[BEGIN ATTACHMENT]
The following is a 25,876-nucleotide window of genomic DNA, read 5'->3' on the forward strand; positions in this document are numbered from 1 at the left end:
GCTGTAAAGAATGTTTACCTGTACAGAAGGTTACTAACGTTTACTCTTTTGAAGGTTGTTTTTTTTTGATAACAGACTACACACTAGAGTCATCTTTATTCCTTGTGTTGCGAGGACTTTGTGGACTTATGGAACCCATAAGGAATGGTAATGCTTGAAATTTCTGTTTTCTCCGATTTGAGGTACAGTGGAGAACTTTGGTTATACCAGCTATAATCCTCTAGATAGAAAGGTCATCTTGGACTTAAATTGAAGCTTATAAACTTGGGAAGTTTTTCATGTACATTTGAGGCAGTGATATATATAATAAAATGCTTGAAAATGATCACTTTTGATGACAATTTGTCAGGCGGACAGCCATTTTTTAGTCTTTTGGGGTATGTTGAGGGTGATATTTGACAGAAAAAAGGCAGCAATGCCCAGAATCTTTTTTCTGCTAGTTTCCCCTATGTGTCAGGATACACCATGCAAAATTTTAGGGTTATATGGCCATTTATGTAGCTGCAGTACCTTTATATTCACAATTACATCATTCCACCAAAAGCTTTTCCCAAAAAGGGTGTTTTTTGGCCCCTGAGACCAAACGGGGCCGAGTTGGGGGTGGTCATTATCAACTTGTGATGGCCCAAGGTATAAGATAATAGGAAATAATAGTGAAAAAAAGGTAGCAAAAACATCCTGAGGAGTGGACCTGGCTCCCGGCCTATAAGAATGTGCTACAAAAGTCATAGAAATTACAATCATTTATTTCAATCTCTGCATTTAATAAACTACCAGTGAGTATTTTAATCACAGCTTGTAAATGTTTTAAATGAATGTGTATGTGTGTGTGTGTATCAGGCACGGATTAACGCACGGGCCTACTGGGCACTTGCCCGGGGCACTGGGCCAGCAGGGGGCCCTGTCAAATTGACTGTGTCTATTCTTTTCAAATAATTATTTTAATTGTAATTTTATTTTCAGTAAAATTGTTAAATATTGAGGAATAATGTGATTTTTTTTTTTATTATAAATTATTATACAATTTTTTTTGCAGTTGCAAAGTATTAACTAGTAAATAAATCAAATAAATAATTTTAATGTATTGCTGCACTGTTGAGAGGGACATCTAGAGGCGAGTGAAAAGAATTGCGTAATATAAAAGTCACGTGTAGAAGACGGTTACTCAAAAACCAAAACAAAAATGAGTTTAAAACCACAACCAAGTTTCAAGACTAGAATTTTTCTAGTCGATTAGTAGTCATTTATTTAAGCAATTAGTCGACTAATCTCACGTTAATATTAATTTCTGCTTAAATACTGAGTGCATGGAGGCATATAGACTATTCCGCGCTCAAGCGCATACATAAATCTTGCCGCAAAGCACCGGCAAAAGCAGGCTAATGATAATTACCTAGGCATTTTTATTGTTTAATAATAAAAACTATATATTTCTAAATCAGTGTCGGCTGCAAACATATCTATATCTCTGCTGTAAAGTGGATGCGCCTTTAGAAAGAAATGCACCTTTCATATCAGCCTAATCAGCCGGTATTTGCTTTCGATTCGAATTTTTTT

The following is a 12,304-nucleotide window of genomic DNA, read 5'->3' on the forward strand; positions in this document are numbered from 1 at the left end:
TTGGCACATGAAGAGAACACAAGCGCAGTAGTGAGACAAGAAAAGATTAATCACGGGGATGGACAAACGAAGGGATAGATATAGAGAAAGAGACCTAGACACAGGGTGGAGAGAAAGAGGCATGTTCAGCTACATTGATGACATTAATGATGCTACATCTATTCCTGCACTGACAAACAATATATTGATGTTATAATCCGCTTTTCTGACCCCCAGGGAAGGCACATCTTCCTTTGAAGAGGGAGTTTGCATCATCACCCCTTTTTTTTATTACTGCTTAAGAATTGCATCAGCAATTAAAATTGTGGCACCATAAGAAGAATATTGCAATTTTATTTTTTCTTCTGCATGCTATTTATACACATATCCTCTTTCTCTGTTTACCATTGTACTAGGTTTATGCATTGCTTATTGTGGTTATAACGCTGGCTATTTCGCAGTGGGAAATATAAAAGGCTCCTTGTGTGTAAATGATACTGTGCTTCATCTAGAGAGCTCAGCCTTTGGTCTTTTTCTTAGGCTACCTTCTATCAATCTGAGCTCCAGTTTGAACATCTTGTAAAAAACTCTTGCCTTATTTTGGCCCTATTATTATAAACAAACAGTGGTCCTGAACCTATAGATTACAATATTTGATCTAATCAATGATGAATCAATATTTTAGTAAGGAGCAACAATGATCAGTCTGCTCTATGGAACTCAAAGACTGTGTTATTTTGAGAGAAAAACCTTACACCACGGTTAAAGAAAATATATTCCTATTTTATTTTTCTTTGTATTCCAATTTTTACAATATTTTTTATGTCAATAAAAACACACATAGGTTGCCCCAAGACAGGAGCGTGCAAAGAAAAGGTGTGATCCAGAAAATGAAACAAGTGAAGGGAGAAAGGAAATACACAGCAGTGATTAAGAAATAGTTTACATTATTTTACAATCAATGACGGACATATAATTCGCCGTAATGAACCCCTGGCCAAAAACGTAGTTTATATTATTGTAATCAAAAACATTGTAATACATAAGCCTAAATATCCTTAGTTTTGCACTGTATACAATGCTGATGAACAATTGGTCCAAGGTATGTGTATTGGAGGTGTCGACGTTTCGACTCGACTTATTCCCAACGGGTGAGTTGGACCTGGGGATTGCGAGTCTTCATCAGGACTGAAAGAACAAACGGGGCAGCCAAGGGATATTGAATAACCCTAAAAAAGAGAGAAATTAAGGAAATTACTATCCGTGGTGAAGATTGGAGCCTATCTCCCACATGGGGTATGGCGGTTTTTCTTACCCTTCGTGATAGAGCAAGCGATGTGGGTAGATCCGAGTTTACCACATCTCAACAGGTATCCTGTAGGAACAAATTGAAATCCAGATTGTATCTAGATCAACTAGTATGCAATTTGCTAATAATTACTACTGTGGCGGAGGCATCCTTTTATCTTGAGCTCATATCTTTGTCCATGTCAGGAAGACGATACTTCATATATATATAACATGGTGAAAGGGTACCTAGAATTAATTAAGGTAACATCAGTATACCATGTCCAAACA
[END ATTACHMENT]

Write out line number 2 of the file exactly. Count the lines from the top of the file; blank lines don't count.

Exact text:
GCTGTAAAGAATGTTTACCTGTACAGAAGGTTACTAACGTTTACTCTTTTGAAGGTTGTTTTTTTTTGATAACAGACTACACACTAGAGTCATCTTTATTCCTTGTGTTGCGAGGACTTTGTGGACTTATGGAACCCATAAGGAATGGTAATGCTTGAAATTTCTGTTTTCTCCGATTTGAGGTACAGTGGAGAACTTTGGTTATACCAGCTATAATCCTCTAGATAGAAAGGTCATCTTGGACTTAAATTGAAGCTTATAAACTTGGGAAGTTTTTCATGTACATTTGAGGCAGTGATATATATAATAAAATGCTTGAAAATGATCACTTTTGATGACAATTTGTCAGGCGGACAGCCATTTTTTAGTCTTTTGGGGTATGTTGAGGGTGATATTTGACAGAAAAAAGGCAGCAATGCCCAGAATCTTTTTTCTGCTAGTTTCCCCTATGTGTCAGGATACACCATGCAAAATTTTAGGGTTATATGGCCATTTATGTAGCTGCAGTACCTTTATATTCACAATTACATCATTCCACCAAAAGCTTTTCCCAAAAAGGGTGTTTTTTGGCCCCTGAGACCAAACGGGGCCGAGTTGGGGGTGGTCATTATCAACTTGTGATGGCCCAAGGTATAAGATAATAGGAAATAATAGTGAAAAAAAGGTAGCAAAAACATCCTGAGGAGTGGACCTGGCTCCCGGCCTATAAGAATGTGCTACAAAAGTCATAGAAATTACAATCATTTATTTCAATCTCTGCATTTAATAAACTACCAGTGAGTATTTTAATCACAGCTTGTAAATGTTTTAAATGAATGTGTATGTGTGTGTGTGTATCAGGCACGGATTAACGCACGGGCCTACTGGGCACTTGCCCGGGGCACTGGGCCAGCAGGGGGCCCTGTCAAATTGACTGTGTCTATTCTTTTCAAATAATTATTTTAATTGTAATTTTATTTTCAGTAAAATTGTTAAATATTGAGGAATAATGTGATTTTTTTTTTTATTATAAATTATTATACAATTTTTTTTGCAGTTGCAAAGTATTAACTAGTAAATAAATCAAATAAATAATTTTAATGTATTGCTGCACTGTTGAGAGGGACATCTAGAGGCGAGTGAAAAGAATTGCGTAATATAAAAGTCACGTGTAGAAGACGGTTACTCAAAAACCAAAACAAAAATGAGTTTAAAACCACAACCAAGTTTCAAGACTAGAATTTTTCTAGTCGATTAGTAGTCATTTATTTAAGCAATTAGTCGACTAATCTCACGTTAATATTAATTTCTGCTTAAATACTGAGTGCATGGAGGCATATAGACTATTCCGCGCTCAAGCGCATACATAAATCTTGCCGCAAAGCACCGGCAAAAGCAGGCTAATGATAATTACCTAGGCATTTTTATTGTTTAATAATAAAAACTATATATTTCTAAATCAGTGTCGGCTGCAAACATATCTATATCTCTGCTGTAAAGTGGATGCGCCTTTAGAAAGAAATGCACCTTTCATATCAGCCTAATCAGCCGGTATTTGCTTTCGATTCGAATTTTTTT